Or what if it's something like... v2c4part2, can the system get this one right?
Moreover, a translator that splits a 10k words chapter into 5 parts of 2k words chapters is translating at the same pace as a translator that translates 5 chapters of 2k words each. Why should NU list their release rate differently?
Moreover, you're also going to need to transform the releases which are just text strings into something that the system counts on top of all that... I don't see how that would be feasible at all. It's just plain impossible.
I do do the same. And it is also completely up to NU if they want to link to a translator or not. They already don't link to many places. You may as well say NU should link to novel aggregators and it's up to readers to decide if they want to read there or not. NU has discretion to link to who they want to link to. If they want to add more requirements, they can.
What kind of nonsense is this? I can't honestly believe you mean to say NU should link to anything that purports to be a translation, regardless of if anybody can actually read the thing? May as well start linking full on black images and claiming there's a translation under there somewhere. Not my fault if you can't read it. It's there, I promise, so you gotta link it!
Well, I am complaining at least. But yes, perhaps the title o the thread is poorly chosen? Though I agree with the mislabeling stuff too - it makes it impossible to tell at a glance that splitting is happening in the first place.
You could probably find most of the important tags in common phrases in reviews. Reviews already frequently mention translators anyway. Those tags you mentioned would probably be there, same for things like "fast translator" and "consistent releases" and "good/bad english" and the position of notes, and all that kind of stuff. It would be a mix of good, bad, and neither things, I'd guess. I'm sure some people would end up unhappy, but that already happens with reviews and comments and all that anyway, which seem a lot more personal to me.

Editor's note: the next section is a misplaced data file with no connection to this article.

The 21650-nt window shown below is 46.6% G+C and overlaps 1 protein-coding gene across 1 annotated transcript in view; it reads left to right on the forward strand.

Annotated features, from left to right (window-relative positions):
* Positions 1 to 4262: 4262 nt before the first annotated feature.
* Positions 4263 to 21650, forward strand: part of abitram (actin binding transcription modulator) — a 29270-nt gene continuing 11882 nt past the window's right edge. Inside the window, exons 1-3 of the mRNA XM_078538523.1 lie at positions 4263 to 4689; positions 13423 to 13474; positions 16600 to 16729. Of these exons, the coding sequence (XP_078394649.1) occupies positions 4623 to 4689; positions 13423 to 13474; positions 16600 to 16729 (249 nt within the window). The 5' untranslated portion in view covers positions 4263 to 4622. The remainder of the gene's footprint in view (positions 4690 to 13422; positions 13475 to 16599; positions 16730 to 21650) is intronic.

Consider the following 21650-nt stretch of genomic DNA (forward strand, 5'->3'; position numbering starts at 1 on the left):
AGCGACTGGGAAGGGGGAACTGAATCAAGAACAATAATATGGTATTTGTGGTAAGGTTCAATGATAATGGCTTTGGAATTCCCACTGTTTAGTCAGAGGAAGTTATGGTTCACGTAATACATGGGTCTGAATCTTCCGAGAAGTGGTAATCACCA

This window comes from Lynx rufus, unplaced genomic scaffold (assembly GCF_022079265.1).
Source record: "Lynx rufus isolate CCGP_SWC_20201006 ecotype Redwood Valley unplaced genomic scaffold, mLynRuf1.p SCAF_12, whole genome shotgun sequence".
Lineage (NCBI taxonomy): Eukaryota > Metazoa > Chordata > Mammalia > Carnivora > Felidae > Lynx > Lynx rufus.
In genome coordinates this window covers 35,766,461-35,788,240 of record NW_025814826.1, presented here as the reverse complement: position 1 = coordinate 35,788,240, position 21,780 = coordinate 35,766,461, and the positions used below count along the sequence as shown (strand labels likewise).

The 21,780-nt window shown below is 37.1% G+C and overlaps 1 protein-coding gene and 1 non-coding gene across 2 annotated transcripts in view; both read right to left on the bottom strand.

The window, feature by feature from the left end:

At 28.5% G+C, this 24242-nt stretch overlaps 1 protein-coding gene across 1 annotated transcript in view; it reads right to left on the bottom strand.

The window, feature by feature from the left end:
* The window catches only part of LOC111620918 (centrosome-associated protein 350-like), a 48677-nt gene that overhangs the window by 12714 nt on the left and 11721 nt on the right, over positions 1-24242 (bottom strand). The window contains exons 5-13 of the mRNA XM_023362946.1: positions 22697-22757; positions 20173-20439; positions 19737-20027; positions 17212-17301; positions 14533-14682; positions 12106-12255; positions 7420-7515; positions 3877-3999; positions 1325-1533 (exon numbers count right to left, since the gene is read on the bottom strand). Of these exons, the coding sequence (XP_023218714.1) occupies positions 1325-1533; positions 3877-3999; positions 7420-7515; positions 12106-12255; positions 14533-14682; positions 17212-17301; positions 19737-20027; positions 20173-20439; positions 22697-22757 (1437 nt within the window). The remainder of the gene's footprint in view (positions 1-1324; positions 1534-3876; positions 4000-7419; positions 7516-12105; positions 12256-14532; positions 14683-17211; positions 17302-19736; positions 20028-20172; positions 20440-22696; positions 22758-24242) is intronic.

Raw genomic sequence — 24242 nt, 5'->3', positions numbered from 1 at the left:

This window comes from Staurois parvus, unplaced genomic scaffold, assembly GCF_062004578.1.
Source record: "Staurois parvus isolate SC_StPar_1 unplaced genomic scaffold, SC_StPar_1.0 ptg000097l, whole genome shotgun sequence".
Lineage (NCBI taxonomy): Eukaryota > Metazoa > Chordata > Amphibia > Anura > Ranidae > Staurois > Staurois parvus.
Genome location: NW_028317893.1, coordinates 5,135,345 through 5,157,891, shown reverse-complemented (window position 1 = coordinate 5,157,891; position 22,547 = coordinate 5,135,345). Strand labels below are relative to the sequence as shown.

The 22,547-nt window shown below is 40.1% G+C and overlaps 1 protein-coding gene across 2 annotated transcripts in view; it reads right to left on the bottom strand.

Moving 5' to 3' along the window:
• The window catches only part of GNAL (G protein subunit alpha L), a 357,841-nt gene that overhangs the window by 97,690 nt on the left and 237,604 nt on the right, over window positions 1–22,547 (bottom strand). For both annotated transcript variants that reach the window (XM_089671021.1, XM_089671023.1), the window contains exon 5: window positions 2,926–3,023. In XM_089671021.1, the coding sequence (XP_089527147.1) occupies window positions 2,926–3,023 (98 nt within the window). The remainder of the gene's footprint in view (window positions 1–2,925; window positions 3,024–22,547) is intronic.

You might be able to get away with simply preferring the positive version of most tags about translator qualities, and the lack of a tag do the speaking instead. That has it's own downsides, but is less likely to cause any kind of conflict too.
I'd also like to see tags for website design - you could have things like text/background color, column width, text size, how well it zooms, and even how friendly it is to extensions like Dark Reader and other userscripts/custom css.
I'd probably just keep it on the novel page itself though. Translator groups can vary a lot depending on the specific translator, so putting it there is a little too coarse grained. Translators also (hopefully) get better over time, but are unlikely to go back and redo their earlier work. Leaving it at the novel level would better capture what can actually be found in that novel.
Website design is probably more likely to change after the fact though, so that might be better suited to be on the translation group page or something like that. I'd still like to see it more easily on the novel page somehow, but you're probably right that tags for it should somehow be tied to the translator group and not the novel itself.
You're right. It's not literally as simple as a single (non-terrifying, anyway) regex. It's also not impossible, as you originally said. I swung a bit too far the other way in response. It shouldn't be too hard to get it right the vast majority of the time. There are relatively few standard formats most translators use, and a mistake or two isn't the end of the world - particularly if you include some way for users to manually fixup problems. You could probably even leave it entirely for users to sort out. It should at least be way more objectively true or not than many tags.
NU already does list release rates different for authors that translate the same number of words/day. Right now an author that splits that same 10k word chapter into 10 parts of 1k words each gets listed as having twice the pace of either of the authors you mentioned. I don't believe there is a perfect solution here. The closest thing to perfectly fair would be using words instead of chapters, but that's going to be more painful to figure out, can still be gamed by changing their translation, and isn't even that helpful.
1k words/day of a slice of life novel is also going to be pretty different for a reader than 1k words/day of some highly complex political thriller thing.
There is no fair here, I'd just leave it as chapters as the author intended. The genre and the book itself can serve as a guide as to what that means.
I'm really not sure what you mean by this. None of my guesses seem very good, so, could you explain a bit more?